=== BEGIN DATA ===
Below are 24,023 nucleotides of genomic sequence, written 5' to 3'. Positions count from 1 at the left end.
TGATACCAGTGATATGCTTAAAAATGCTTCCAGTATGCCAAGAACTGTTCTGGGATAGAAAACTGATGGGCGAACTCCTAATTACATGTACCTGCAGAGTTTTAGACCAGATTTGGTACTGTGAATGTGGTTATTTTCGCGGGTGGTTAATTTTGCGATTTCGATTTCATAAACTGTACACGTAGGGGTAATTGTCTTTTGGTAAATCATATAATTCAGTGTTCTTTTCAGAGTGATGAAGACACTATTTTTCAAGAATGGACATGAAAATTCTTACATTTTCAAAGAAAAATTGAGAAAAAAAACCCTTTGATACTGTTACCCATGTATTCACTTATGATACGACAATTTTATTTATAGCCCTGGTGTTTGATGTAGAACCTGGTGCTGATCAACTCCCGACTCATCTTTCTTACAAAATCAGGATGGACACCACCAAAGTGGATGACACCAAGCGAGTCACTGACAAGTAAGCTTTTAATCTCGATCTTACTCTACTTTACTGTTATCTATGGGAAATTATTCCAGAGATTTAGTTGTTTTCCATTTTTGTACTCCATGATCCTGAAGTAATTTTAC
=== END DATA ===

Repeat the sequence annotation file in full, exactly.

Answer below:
Below are 24,023 nucleotides of genomic sequence, written 5' to 3'. Positions count from 1 at the left end.
TGATACCAGTGATATGCTTAAAAATGCTTCCAGTATGCCAAGAACTGTTCTGGGATAGAAAACTGATGGGCGAACTCCTAATTACATGTACCTGCAGAGTTTTAGACCAGATTTGGTACTGTGAATGTGGTTATTTTCGCGGGTGGTTAATTTTGCGATTTCGATTTCATAAACTGTACACGTAGGGGTAATTGTCTTTTGGTAAATCATATAATTCAGTGTTCTTTTCAGAGTGATGAAGACACTATTTTTCAAGAATGGACATGAAAATTCTTACATTTTCAAAGAAAAATTGAGAAAAAAAACCCTTTGATACTGTTACCCATGTATTCACTTATGATACGACAATTTTATTTATAGCCCTGGTGTTTGATGTAGAACCTGGTGCTGATCAACTCCCGACTCATCTTTCTTACAAAATCAGGATGGACACCACCAAAGTGGATGACACCAAGCGAGTCACTGACAAGTAAGCTTTTAATCTCGATCTTACTCTACTTTACTGTTATCTATGGGAAATTATTCCAGAGATTTAGTTGTTTTCCATTTTTGTACTCCATGATCCTGAAGTAATTTTAC